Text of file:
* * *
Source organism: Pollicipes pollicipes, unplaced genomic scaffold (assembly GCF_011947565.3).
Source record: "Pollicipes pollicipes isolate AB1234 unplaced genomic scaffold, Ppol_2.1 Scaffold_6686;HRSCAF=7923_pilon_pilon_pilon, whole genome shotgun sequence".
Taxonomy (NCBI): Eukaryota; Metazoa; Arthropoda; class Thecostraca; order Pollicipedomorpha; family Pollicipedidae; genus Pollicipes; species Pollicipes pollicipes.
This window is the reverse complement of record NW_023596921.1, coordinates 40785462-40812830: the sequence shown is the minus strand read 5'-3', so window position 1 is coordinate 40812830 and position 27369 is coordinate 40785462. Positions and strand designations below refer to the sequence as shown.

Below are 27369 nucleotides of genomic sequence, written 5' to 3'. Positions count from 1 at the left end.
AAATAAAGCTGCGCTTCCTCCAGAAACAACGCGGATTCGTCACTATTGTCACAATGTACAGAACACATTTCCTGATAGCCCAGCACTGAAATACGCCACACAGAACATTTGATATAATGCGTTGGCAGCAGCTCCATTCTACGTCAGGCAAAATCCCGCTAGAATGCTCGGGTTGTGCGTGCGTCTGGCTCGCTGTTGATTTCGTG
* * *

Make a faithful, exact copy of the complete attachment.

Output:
Source organism: Pollicipes pollicipes, unplaced genomic scaffold (assembly GCF_011947565.3).
Source record: "Pollicipes pollicipes isolate AB1234 unplaced genomic scaffold, Ppol_2.1 Scaffold_6686;HRSCAF=7923_pilon_pilon_pilon, whole genome shotgun sequence".
Taxonomy (NCBI): Eukaryota; Metazoa; Arthropoda; class Thecostraca; order Pollicipedomorpha; family Pollicipedidae; genus Pollicipes; species Pollicipes pollicipes.
This window is the reverse complement of record NW_023596921.1, coordinates 40785462-40812830: the sequence shown is the minus strand read 5'-3', so window position 1 is coordinate 40812830 and position 27369 is coordinate 40785462. Positions and strand designations below refer to the sequence as shown.

Below are 27369 nucleotides of genomic sequence, written 5' to 3'. Positions count from 1 at the left end.
AAATAAAGCTGCGCTTCCTCCAGAAACAACGCGGATTCGTCACTATTGTCACAATGTACAGAACACATTTCCTGATAGCCCAGCACTGAAATACGCCACACAGAACATTTGATATAATGCGTTGGCAGCAGCTCCATTCTACGTCAGGCAAAATCCCGCTAGAATGCTCGGGTTGTGCGTGCGTCTGGCTCGCTGTTGATTTCGTG